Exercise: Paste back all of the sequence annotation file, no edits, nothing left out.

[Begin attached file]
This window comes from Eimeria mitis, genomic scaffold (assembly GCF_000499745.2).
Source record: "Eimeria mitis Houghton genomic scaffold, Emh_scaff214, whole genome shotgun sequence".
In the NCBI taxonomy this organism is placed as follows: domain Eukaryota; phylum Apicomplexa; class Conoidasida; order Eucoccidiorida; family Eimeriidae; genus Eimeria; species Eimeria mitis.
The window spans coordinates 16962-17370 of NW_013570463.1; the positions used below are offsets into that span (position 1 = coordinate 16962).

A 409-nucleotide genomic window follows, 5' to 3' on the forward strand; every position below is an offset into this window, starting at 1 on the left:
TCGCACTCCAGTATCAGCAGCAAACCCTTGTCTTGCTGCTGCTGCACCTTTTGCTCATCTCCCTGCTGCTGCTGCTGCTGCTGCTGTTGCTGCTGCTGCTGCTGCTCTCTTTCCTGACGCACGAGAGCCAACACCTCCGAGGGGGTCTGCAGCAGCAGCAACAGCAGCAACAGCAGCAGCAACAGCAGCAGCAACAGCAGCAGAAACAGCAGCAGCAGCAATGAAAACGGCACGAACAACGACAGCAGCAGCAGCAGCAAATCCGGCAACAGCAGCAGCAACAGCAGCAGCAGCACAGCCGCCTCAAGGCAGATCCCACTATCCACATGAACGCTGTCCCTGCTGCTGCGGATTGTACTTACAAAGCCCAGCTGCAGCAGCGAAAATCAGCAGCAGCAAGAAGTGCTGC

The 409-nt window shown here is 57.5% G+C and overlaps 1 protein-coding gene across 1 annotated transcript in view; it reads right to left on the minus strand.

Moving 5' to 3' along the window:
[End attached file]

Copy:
This window comes from Eimeria mitis, genomic scaffold (assembly GCF_000499745.2).
Source record: "Eimeria mitis Houghton genomic scaffold, Emh_scaff214, whole genome shotgun sequence".
In the NCBI taxonomy this organism is placed as follows: domain Eukaryota; phylum Apicomplexa; class Conoidasida; order Eucoccidiorida; family Eimeriidae; genus Eimeria; species Eimeria mitis.
The window spans coordinates 16962-17370 of NW_013570463.1; the positions used below are offsets into that span (position 1 = coordinate 16962).

A 409-nucleotide genomic window follows, 5' to 3' on the forward strand; every position below is an offset into this window, starting at 1 on the left:
TCGCACTCCAGTATCAGCAGCAAACCCTTGTCTTGCTGCTGCTGCACCTTTTGCTCATCTCCCTGCTGCTGCTGCTGCTGCTGCTGTTGCTGCTGCTGCTGCTGCTCTCTTTCCTGACGCACGAGAGCCAACACCTCCGAGGGGGTCTGCAGCAGCAGCAACAGCAGCAACAGCAGCAGCAACAGCAGCAGCAACAGCAGCAGAAACAGCAGCAGCAGCAATGAAAACGGCACGAACAACGACAGCAGCAGCAGCAGCAAATCCGGCAACAGCAGCAGCAACAGCAGCAGCAGCACAGCCGCCTCAAGGCAGATCCCACTATCCACATGAACGCTGTCCCTGCTGCTGCGGATTGTACTTACAAAGCCCAGCTGCAGCAGCGAAAATCAGCAGCAGCAAGAAGTGCTGC

The 409-nt window shown here is 57.5% G+C and overlaps 1 protein-coding gene across 1 annotated transcript in view; it reads right to left on the minus strand.

Moving 5' to 3' along the window: